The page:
Letter from New Delhi
A lot of excitement has been generated in Canada by the visit of the Indian Prime Minister Modi, said Zul Dhanji, a financial adviser in Montreal.
“India is poised to become a super power in the next few years and may possibly overtake China,” he said, adding that “this will require India to open up to the world. This is going to be a mammoth task. But it is evident the new prime minister is determined to do this.”
“Modi has already done a lot to boost trade with foreign countries,” said Ramesh Patel, who works for a large and rapidly growing industry in Toronto. “At one time, we were bogged by filling 16 separate forms. Now, we only have to fill six forms.”
An accountant, Mehboob Karmali, whose parents were born in India, attended the Toronto rally with an estimated 10,000 people. He was surprised by the huge turnout. “I have never seen a foreign leader being greeted so warmly,” Karmali said, “This is a good sign showing that Canada and India are serious about doing business, creating jobs and helping develop tourism.”
Modi met and talked business with Canada’s political, business and academic leadership, and interacted with the Indian Diaspora which now exceeds 1.2 million. No wonder Canadians have come to regard Modi as a business-friendly politician since he interacted with Canadian businessmen and investors.
Currently, the value of trade between India and Canada is around $6 billion a year; it is poised to double in the coming five years. Canada has agreed to supply uranium to India over the next five years. Altogether 16 commercial agreements, worth more than $ one billion, were signed during Modi’s visit to Canada. This will help create jobs in both countries. Canadians see India as an opportunity with Asia’s rising superpower.
Robert Brown, an industrialist who makes regular visits to India, said the Asian giant has woken up and ready to grow and expand by leaps and bounds. “India is a rising power in infancy,” he said. Brown added that India needs a lot of help from other highly developed countries to achieve progress it so badly needs since poverty is endemic.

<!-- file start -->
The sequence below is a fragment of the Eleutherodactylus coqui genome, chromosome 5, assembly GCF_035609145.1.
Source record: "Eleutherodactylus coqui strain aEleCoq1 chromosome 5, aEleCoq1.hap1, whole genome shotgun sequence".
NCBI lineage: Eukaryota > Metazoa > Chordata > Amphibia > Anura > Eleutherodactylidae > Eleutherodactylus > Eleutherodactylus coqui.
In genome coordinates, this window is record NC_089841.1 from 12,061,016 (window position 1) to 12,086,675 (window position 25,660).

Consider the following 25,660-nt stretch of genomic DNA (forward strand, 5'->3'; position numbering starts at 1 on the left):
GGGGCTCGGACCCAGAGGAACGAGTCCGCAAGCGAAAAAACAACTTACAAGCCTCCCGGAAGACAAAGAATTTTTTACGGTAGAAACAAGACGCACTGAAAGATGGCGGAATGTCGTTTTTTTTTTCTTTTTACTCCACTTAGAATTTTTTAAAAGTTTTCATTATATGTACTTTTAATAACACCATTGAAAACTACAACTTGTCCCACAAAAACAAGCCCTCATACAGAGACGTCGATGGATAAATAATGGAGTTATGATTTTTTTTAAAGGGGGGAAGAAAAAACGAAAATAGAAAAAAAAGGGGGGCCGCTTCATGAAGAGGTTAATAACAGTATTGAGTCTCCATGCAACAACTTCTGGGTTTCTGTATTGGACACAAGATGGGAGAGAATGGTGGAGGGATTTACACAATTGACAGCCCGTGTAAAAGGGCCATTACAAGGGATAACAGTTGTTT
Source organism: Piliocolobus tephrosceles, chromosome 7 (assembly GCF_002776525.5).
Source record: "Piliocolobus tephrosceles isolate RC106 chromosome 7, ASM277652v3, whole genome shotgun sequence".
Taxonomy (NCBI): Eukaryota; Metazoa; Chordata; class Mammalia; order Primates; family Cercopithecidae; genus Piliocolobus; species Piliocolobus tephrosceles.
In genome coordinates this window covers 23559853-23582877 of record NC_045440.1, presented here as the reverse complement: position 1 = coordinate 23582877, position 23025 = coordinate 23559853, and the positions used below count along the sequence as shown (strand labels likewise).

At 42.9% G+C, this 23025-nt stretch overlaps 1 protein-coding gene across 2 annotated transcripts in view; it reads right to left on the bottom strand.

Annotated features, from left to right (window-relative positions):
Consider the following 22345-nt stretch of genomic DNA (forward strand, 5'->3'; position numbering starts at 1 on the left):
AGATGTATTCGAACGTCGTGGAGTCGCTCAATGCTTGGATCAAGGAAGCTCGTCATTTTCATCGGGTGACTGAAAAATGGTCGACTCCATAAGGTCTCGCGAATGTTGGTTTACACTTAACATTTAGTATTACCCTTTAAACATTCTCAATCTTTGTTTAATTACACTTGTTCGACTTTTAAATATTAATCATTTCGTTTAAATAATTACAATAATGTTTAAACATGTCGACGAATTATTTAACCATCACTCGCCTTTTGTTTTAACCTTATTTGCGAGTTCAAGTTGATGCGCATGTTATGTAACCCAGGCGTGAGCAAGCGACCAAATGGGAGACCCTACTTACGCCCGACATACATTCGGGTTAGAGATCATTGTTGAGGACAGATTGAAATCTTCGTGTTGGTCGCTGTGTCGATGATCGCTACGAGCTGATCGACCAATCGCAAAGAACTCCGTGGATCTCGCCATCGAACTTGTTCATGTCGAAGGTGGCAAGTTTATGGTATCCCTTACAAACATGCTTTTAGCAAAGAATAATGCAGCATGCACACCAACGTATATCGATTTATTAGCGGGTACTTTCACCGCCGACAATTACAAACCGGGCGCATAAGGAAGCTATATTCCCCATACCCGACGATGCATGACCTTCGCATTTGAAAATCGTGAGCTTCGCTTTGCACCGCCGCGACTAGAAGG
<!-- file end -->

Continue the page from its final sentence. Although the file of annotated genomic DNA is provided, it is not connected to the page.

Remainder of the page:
Surjeet Singh, a chartered account, said Modi is pro-business, pro-foreign investment and has a successful track record of remarkable progress he achieved in India’s Gujarat state which he headed prior to his election as India’s national leader.
“There is a lot of optimism in India today,” he said. “After decades of decay, uncontrollable corruption and crumbling infrastructure, India is finally on the right path to becoming a super power and a bigger trading and investment partner with many western and Asian nations.”
It was obvious, Modi, the shrewd and charismatic Indian leader, was not bothered by protests in Toronto and Vancouver, home to a large number of Sikhs. He visited Sikh temples and was honoured by local Sikh leaders and he commended the community for their contribution to Canada.
Nahmoud Gillani, an Ismaili Muslim optometrist in Vancouver, British Columbia, said thousands turned out to welcome the Indian leader. Gillani said that his spiritual leader, the Aga Khan, maintains close relations with India and is involved in numerous educational and cultural projects. “The Aga Khan was recently honoured by the Indian government,” he said. “He also met with all government leaders, including Modi.”
As expected the ‘rock star’ prime minister got a huge welcome and was warmly received in Ottawa, Toronto and Vancouver. Commenting on this, Gilani said, “Despite some allegations against him, the Indian and Canadian masses turned out to greet him. You don’t normally see this.”
Kul Bhushan worked as a newspaper Editor in Nairobi for over three decades and now lives in New Delhi. Sultan Jessa worked for top newspapers in Kenya and Tanzania for many decades before moving to Canada. He received Canada’s highest and most prestigious Order of Canada. He was voted as one of Canada’s top 25 immigrants for 2010
* Published in print edition on 24 April 2015